The Ashland bike path is calm now, but last December, it was the scene of a heinous crime.
23-year-old David Grubbs was nearly decapitated as he was walking home from work.
"I'm more concerned police find who did it," said new Ashland resident Carole Colt.
In the wake of the crime, Ashland residents wanted city leaders to install lights and increase police patrol. The Ashland City Council accepted a recommendation by police not install lights on the bike path.
"....[police] found there was no crime like this in the west coast. So, then you have to wonder, what is really going on? And it seems like it's an anomaly," said Carol Voision City Councilwoman with the City of Ashland.
The lights would have cost the city more than $300,000.00 dollars.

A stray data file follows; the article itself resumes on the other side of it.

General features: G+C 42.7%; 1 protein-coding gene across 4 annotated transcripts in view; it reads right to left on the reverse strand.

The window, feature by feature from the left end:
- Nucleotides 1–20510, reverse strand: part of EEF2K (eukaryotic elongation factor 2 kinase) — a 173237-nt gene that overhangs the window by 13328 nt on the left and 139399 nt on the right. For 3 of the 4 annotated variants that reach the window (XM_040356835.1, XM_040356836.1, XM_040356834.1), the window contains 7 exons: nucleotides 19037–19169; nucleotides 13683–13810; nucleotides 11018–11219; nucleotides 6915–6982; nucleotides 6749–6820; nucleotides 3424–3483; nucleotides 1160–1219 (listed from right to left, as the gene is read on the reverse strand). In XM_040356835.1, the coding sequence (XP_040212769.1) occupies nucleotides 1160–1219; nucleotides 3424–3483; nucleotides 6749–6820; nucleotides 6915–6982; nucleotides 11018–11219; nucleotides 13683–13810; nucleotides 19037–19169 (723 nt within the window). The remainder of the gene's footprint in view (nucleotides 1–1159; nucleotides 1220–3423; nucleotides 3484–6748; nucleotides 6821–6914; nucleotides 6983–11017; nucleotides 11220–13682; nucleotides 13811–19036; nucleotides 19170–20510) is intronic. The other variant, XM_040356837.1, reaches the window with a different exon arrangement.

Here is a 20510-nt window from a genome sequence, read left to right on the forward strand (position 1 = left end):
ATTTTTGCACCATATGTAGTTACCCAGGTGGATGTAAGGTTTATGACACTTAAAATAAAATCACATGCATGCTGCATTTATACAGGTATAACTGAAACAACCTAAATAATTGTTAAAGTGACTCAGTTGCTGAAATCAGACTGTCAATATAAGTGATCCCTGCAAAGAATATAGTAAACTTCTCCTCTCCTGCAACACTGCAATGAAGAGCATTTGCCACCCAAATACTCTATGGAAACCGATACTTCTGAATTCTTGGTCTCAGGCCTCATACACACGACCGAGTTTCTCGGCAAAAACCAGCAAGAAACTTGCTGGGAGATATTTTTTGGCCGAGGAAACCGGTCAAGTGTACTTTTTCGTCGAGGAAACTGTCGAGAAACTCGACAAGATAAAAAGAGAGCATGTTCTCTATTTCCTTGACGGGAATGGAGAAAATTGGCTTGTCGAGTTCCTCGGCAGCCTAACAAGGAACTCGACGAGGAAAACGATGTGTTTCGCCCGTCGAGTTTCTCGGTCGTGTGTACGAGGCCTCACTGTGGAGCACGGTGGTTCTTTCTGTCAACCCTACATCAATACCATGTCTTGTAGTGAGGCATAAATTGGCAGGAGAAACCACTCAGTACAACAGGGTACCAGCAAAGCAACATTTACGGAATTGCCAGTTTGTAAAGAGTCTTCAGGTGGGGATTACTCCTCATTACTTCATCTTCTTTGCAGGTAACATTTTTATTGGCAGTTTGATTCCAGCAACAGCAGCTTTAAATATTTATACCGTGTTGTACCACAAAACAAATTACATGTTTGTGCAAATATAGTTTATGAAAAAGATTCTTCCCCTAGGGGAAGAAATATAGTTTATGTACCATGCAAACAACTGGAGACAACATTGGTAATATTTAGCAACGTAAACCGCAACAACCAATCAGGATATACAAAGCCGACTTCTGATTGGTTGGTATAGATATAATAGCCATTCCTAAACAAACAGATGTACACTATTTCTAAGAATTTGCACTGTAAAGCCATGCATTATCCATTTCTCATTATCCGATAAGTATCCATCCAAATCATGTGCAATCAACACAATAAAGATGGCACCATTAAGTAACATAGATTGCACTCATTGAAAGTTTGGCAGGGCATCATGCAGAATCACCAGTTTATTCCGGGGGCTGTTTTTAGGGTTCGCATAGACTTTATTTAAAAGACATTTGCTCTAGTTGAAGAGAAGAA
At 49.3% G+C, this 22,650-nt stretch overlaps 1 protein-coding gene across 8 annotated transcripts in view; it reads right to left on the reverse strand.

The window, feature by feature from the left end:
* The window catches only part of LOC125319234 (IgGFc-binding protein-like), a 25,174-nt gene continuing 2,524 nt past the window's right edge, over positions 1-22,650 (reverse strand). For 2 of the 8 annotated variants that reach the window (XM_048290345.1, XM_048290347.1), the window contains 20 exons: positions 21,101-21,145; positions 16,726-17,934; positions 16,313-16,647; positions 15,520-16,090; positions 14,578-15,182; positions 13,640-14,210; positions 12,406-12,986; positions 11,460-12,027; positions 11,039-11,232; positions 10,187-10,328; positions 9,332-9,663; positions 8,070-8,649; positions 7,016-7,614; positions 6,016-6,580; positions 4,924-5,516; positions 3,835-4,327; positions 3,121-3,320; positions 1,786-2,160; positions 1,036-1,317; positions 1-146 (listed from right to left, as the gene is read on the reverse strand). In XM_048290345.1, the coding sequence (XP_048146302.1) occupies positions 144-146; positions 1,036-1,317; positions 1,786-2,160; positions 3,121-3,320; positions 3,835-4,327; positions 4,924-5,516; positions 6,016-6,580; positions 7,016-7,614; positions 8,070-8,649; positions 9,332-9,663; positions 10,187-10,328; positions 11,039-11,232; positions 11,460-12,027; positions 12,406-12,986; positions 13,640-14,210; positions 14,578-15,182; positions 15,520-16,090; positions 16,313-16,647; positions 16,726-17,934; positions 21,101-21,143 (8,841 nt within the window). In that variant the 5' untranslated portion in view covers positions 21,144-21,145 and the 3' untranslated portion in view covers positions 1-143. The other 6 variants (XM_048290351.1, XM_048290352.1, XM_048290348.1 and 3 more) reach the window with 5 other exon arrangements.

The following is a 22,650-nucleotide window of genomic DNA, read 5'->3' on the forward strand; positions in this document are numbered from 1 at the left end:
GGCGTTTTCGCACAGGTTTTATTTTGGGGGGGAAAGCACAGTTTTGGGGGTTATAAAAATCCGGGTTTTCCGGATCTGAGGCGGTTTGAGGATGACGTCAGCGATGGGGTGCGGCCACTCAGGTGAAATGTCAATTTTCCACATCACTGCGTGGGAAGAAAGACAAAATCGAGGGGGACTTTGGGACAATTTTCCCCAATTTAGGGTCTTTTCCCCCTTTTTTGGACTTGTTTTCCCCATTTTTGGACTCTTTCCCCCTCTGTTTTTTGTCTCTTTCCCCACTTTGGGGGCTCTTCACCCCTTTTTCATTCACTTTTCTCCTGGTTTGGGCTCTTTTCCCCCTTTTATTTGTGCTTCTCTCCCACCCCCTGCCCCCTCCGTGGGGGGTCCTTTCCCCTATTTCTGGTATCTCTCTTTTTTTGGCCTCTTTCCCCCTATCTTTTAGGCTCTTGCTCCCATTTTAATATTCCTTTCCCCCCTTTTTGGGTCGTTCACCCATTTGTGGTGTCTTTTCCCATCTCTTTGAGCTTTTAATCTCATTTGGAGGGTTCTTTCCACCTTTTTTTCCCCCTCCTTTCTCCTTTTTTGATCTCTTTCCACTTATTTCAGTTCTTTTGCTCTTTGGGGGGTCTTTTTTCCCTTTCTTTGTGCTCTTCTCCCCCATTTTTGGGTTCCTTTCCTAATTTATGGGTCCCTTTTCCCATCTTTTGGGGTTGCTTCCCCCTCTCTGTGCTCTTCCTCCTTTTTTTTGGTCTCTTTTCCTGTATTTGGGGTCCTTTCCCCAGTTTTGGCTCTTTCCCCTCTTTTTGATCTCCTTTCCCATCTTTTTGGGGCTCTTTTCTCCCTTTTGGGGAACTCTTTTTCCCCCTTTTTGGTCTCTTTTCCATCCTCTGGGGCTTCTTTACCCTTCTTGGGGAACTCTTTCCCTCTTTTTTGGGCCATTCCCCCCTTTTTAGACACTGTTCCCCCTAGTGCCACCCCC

Ashland's top cop, Terry Holderness, said the installation of lights would have provided a false sense of security.
" I have alley ways, that are not lit, that have had seen more violent crimes in the five years I've been here," said Chief Terry Holderness of the Ashland Police Department.
A bike path goer we spoke with agreed.
"In the case of Mr. Grubbs, it appeared to me whoever was after him was going to get him no matter where he was," said Colt.
City officials say are relying more on education seminars to keep people safe rather than installing pricey lights.
Officials say they are also looking into the possibility of increasing volunteer police presence during the day.